The most high-profile Army Futures Command program is still running despite delays, the army minister said at a think tank event on Tuesday.
Integrated Visual Enlargement System (IVAS) programwent with relatively small another transaction agreement to potentially multibillion-dollar manufacturing deal with Microsoft. The system, which has been in operation for about four years, combines combat functions such as radio communications and high-resolution night and thermal sensors.
Asked about the project at an Feb. 8 event hosted by the Center for the New American Security, Army Secretary Christine Wormouth said despite the delays, “IVAS is alive and well.”
Currently, the military and Microsoft are addressing issues that, according to Wormouth, include a headset display.
“And really, the problem we’re facing right now is the visualization of the headset and … the separation of the images, and that’s really what’s with the delay,” she said, noting that the first version of IVAS may not be so streamlined. ”As the army ultimately wants, but“ it’s an alpha version and we need to start with that ”.
The future of AFC
Warmouth said the command is safe from major changes at the moment, but changes in the structure of future army commands are possible in the coming years to keep up with updated needs in the coming years.
“We do not expect any major changes in Futures Command now,” Wormut said, adding that the organizations involved in modernizing the army are Futures Command, cross-functional groups, executive officers of the program and assistant army minister (purchasing, logistics and technology). usually work well together.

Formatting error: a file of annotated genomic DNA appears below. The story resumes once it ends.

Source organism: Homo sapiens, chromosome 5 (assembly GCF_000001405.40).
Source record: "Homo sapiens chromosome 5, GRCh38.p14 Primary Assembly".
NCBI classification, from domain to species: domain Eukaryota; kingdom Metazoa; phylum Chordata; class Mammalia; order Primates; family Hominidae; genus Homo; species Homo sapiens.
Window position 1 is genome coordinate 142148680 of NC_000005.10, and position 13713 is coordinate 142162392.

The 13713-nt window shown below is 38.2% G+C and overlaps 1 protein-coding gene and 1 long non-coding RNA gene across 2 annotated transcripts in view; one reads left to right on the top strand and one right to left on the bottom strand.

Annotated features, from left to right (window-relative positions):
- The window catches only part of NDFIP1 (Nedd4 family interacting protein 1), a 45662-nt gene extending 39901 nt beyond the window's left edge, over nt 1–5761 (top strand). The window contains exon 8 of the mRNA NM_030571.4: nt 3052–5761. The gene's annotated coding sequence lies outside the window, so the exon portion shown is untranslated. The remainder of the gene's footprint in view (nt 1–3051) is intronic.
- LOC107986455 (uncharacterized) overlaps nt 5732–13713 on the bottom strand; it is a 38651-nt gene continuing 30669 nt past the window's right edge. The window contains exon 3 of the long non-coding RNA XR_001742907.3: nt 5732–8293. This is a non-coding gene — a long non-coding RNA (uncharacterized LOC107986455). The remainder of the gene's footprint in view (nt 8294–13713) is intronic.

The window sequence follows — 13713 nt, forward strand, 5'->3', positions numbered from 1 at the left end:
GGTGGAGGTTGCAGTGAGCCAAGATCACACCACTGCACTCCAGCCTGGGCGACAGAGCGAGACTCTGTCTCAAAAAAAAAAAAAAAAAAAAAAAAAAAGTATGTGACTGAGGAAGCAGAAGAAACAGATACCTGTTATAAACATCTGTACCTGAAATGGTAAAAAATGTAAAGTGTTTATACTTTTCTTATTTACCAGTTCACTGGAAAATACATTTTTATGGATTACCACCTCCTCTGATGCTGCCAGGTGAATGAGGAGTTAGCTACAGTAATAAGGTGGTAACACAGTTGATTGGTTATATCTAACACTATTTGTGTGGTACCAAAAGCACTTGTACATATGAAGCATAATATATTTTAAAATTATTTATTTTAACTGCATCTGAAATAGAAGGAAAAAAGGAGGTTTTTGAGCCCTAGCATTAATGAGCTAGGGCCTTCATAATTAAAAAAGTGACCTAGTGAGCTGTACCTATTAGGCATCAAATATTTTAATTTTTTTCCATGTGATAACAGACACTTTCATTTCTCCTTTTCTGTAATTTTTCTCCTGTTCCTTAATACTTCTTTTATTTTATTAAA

However, the structure of cross-functional teams tasked with complying with craft requirements before they are transferred to a full military program could be updated in the coming years, she said.
“Because of the creation of the AFC, cross-functional teams are working on the development before they become record-breaking programs. So over time, over the years, we may well reach a point where we will make some changes to the AFC,” Wormouth said.
“We may not need all the cross-functional teams we have now; we may need new cross-functional teams to work on new areas. So I can imagine some changes, potentially in the future, but now I think we should continue dynamics ”.
Concerns about funding are also affecting the army’s modernization efforts this year. The echo concerns defense officials voiced Congress in January Wormouth said a lack of confidence in funding for fiscal year 2022 could affect planning for a large-scale military technology demonstration, the Convergence project at the Hume landfill, scheduled for later this year.
“We’re going to have to make a tough choice and it’s all on the table,” Wormouth said of the cessation of funding.
In addition, Wormouth said the goal is to keep up with the effort, reviewing each program to determine which ones can move from prototypes to recording programs while saving costs.
“We really need to find a way to move forward with the six modernization portfolios we have: air and missile defense, long-range fire, net, mortality of soldiers and next-generation machines. The problem is how we do it within our budget while we also need to take care of soldiers, families and reinvest in our infrastructure. ”
https://www.defenseone.com/technology/2022/02/armys-augmented-reality-headset-program-alive-and-well-despite-delays/361791/ Army program of augmented reality suits “Alive and well”, despite delays